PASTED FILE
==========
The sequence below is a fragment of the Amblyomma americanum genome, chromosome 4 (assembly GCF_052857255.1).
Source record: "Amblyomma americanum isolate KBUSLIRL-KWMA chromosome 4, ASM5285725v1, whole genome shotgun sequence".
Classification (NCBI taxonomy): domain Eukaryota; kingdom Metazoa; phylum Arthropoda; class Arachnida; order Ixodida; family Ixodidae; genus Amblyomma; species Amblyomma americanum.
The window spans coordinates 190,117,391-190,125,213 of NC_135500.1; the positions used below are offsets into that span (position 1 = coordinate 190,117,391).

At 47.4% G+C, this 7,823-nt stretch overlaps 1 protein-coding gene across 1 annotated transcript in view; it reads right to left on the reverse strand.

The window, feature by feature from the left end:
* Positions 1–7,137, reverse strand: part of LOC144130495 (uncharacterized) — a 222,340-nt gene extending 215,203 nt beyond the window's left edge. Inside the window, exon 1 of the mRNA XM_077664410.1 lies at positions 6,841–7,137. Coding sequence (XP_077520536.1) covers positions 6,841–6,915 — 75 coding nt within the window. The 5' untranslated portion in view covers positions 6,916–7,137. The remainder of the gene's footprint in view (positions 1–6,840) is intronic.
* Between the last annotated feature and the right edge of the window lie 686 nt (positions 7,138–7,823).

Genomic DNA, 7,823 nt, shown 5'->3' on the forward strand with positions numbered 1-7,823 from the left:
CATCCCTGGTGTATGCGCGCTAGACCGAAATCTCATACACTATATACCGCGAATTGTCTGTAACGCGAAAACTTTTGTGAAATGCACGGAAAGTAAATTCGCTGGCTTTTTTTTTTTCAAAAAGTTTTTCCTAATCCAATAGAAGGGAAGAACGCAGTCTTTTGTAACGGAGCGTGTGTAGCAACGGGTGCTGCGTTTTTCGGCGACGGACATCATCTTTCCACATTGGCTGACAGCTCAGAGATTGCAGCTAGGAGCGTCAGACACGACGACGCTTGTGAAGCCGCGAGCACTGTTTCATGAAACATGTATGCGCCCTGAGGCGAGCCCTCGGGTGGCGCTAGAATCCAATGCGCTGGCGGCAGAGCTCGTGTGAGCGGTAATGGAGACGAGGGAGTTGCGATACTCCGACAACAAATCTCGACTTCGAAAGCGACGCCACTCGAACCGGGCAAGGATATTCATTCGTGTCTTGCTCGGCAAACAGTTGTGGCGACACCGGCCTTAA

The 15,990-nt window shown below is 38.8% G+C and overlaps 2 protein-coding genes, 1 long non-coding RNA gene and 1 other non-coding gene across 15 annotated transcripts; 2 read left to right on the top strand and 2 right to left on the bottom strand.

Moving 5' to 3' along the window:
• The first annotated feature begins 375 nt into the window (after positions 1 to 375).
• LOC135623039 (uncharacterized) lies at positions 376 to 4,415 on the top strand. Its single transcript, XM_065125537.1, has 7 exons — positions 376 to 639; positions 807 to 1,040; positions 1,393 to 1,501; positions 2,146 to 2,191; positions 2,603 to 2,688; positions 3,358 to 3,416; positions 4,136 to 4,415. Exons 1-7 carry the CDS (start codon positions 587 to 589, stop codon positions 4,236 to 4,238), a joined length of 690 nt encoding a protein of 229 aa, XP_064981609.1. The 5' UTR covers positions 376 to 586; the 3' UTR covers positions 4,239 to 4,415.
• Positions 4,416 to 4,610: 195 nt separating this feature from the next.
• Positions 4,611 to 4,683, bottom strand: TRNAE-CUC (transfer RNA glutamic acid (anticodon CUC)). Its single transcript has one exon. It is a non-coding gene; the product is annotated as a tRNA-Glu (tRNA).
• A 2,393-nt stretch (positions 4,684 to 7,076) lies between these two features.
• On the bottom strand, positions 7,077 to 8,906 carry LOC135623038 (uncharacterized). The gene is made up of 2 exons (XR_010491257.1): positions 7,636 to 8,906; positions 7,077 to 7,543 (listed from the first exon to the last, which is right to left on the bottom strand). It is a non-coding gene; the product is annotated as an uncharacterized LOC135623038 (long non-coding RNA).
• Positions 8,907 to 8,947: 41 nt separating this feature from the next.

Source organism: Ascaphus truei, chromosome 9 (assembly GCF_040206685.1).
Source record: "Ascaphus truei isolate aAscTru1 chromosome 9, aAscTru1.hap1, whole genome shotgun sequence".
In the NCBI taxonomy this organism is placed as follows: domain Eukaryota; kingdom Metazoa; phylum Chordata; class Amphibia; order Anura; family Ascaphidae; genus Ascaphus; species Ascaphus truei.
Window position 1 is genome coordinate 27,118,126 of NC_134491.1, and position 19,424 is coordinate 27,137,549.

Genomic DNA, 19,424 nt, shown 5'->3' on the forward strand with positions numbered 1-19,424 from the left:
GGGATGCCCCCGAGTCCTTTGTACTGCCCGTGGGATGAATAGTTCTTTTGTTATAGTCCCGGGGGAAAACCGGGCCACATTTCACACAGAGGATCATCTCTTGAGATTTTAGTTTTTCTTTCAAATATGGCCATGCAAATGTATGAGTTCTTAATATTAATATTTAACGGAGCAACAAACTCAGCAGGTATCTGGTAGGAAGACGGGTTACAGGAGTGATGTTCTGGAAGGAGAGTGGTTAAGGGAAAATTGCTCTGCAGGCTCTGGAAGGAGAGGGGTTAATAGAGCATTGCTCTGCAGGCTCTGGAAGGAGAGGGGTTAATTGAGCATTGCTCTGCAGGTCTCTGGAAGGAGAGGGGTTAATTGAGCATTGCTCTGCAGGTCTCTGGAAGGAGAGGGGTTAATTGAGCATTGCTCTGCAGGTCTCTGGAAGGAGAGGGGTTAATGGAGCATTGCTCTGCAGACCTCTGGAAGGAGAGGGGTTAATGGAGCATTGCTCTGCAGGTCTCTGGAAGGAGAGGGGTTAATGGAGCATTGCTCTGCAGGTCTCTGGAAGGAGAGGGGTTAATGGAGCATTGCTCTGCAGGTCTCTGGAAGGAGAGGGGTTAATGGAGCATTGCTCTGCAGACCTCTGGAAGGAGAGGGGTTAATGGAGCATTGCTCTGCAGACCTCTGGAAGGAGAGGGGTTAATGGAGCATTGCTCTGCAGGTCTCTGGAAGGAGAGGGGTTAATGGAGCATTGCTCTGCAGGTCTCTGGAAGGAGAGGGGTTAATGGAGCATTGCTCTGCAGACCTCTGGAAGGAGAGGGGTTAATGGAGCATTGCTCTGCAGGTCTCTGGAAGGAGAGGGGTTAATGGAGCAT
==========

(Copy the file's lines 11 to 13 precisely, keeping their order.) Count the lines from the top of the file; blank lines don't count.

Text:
The 15,990-nt window shown below is 38.8% G+C and overlaps 2 protein-coding genes, 1 long non-coding RNA gene and 1 other non-coding gene across 15 annotated transcripts; 2 read left to right on the top strand and 2 right to left on the bottom strand.

Moving 5' to 3' along the window:
• The first annotated feature begins 375 nt into the window (after positions 1 to 375).